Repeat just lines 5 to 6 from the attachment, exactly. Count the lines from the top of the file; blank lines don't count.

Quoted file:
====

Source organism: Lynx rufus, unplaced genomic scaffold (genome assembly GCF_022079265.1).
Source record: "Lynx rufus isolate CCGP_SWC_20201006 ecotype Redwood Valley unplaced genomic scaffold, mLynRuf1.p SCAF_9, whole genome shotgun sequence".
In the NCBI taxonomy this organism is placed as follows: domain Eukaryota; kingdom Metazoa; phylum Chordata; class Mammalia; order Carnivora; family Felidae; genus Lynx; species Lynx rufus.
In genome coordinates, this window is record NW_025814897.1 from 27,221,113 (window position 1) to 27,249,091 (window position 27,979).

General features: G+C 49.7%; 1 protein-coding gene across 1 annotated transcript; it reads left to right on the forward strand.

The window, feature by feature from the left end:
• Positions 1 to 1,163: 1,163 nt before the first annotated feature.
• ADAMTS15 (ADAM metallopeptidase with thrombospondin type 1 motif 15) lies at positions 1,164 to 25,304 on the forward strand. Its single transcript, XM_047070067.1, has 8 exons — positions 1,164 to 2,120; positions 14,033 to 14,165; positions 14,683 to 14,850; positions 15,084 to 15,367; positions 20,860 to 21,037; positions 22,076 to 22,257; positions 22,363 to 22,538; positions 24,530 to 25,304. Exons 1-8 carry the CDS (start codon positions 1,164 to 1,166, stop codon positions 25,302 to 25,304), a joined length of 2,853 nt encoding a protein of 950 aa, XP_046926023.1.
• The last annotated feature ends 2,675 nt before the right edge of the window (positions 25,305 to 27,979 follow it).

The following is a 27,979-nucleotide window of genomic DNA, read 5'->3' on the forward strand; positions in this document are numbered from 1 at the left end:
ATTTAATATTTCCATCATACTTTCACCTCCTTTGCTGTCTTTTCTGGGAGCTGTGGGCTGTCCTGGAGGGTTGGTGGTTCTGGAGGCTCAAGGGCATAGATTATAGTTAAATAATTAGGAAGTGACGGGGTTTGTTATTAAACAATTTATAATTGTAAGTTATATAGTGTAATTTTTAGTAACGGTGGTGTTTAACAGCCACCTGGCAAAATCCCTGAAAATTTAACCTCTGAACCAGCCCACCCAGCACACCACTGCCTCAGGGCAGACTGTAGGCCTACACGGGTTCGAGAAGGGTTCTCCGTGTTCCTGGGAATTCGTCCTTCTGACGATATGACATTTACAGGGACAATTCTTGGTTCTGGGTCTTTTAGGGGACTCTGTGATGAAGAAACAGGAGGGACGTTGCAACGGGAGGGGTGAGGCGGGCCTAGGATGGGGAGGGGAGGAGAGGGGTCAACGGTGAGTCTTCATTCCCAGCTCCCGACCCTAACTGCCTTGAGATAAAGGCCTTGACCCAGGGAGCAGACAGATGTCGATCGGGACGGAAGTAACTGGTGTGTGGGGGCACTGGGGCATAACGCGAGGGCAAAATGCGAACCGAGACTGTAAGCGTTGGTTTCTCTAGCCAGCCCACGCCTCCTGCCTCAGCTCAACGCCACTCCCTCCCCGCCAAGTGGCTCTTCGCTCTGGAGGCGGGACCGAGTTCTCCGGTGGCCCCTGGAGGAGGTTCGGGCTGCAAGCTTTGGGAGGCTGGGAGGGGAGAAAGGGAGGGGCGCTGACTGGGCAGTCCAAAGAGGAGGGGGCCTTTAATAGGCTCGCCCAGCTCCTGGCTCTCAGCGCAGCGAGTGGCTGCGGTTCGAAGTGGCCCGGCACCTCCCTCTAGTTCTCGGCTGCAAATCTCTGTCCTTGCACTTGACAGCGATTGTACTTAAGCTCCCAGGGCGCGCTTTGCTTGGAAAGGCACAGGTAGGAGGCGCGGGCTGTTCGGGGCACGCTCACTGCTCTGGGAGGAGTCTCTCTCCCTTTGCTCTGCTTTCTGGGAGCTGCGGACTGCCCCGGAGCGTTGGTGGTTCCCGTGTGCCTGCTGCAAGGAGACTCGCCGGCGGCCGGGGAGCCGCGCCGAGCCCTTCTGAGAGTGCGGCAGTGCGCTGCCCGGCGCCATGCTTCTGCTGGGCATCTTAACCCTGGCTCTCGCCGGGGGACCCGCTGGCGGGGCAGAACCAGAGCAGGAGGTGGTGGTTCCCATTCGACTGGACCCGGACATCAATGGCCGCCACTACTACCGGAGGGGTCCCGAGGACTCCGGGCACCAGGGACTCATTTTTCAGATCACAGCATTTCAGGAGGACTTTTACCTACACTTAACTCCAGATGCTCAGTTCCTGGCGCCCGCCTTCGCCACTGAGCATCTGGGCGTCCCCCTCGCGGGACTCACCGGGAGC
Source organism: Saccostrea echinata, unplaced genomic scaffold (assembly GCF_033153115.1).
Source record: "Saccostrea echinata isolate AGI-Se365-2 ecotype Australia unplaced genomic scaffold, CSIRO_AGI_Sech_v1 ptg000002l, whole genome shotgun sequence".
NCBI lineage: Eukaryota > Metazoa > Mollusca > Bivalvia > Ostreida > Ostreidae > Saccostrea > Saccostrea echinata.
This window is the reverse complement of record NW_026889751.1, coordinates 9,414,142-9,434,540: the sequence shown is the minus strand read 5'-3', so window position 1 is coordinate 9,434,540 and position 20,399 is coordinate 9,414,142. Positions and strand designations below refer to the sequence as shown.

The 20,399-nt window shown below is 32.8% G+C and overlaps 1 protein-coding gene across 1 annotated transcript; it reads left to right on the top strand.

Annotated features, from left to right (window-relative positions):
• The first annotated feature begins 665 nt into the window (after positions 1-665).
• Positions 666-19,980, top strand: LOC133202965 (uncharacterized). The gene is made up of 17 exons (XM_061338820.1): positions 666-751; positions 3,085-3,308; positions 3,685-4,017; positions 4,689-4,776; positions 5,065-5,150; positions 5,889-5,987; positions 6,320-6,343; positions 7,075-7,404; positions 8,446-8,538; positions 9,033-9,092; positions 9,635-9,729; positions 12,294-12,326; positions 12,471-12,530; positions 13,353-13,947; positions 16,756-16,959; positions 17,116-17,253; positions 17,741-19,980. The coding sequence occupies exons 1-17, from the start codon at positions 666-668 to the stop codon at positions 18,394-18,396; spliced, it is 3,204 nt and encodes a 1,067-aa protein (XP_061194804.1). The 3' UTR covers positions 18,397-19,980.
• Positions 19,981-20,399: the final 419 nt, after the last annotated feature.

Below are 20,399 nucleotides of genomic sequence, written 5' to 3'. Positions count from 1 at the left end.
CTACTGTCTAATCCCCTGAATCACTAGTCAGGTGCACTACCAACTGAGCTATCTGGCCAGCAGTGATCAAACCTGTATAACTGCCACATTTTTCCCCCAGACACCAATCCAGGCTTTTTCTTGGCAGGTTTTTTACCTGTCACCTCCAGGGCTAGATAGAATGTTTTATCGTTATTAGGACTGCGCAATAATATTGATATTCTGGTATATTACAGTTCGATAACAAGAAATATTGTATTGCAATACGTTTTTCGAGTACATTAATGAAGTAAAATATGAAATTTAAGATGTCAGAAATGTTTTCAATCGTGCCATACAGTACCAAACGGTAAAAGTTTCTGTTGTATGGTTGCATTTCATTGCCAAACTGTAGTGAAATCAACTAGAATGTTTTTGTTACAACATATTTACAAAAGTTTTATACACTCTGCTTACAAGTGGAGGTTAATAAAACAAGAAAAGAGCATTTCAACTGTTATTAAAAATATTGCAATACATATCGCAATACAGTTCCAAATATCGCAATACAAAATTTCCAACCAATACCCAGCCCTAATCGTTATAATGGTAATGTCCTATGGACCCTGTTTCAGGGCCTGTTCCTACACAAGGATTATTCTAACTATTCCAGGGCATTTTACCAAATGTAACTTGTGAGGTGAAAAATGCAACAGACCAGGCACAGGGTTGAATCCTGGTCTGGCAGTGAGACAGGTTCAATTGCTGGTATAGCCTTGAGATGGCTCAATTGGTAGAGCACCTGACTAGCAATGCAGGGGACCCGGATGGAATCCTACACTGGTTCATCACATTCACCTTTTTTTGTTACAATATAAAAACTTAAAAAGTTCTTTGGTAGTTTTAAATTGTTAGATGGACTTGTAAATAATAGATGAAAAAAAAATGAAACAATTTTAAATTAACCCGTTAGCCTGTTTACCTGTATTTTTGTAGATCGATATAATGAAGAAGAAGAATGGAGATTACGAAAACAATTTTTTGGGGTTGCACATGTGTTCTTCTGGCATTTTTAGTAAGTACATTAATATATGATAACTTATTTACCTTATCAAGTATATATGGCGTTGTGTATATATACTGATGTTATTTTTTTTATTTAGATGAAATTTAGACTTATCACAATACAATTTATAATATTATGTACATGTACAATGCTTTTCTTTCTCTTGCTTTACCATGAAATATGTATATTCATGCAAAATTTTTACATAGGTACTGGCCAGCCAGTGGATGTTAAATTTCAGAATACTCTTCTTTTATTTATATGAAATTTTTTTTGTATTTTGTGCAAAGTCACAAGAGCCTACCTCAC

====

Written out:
General features: G+C 49.7%; 1 protein-coding gene across 1 annotated transcript; it reads left to right on the forward strand.

The window, feature by feature from the left end: